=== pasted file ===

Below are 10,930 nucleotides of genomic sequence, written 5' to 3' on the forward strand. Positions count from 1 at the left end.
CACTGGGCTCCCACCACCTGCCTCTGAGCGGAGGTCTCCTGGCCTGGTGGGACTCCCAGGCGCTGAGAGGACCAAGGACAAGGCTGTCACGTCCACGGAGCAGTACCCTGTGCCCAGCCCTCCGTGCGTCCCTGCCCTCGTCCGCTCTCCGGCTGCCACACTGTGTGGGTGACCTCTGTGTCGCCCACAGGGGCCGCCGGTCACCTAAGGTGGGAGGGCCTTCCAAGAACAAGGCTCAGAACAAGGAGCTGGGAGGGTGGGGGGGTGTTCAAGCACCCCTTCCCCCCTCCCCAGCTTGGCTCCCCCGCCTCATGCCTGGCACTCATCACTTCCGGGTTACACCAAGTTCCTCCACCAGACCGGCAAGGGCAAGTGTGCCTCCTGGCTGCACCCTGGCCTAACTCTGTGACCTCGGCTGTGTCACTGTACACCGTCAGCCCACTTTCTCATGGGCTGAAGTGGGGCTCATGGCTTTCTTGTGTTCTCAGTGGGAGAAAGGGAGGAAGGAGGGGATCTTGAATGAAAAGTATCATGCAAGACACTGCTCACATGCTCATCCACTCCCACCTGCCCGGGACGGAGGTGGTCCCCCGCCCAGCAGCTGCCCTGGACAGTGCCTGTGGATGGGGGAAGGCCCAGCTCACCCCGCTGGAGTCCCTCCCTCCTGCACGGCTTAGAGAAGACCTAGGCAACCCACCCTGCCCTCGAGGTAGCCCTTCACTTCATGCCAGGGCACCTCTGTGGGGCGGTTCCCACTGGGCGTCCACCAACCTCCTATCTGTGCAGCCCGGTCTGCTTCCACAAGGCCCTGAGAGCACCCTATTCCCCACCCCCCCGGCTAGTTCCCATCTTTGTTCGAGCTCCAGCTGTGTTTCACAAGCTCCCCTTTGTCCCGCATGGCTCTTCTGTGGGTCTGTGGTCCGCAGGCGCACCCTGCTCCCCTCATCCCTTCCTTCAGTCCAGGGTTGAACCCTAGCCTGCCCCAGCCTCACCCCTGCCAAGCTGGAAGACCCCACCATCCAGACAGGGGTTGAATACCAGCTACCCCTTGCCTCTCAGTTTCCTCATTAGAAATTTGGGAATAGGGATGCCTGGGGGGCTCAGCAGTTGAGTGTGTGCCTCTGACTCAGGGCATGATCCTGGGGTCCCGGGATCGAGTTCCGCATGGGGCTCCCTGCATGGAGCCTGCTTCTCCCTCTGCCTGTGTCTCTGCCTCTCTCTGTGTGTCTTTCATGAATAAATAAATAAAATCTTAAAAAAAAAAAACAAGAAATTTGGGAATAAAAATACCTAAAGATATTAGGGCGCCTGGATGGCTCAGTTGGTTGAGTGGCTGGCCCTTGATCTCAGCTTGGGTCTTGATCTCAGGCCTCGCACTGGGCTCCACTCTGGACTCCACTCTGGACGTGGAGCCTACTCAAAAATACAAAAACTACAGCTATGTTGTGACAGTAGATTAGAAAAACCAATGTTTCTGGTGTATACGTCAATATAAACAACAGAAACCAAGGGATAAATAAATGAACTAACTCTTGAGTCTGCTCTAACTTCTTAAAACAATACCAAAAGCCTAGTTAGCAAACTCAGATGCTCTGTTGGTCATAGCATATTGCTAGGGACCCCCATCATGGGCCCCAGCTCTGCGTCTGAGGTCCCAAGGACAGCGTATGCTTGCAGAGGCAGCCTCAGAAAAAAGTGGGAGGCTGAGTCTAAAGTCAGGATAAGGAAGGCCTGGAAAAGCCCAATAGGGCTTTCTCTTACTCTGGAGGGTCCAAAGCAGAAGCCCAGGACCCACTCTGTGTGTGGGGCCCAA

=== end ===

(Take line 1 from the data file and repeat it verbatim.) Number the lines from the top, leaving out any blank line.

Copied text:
Below are 10,930 nucleotides of genomic sequence, written 5' to 3' on the forward strand. Positions count from 1 at the left end.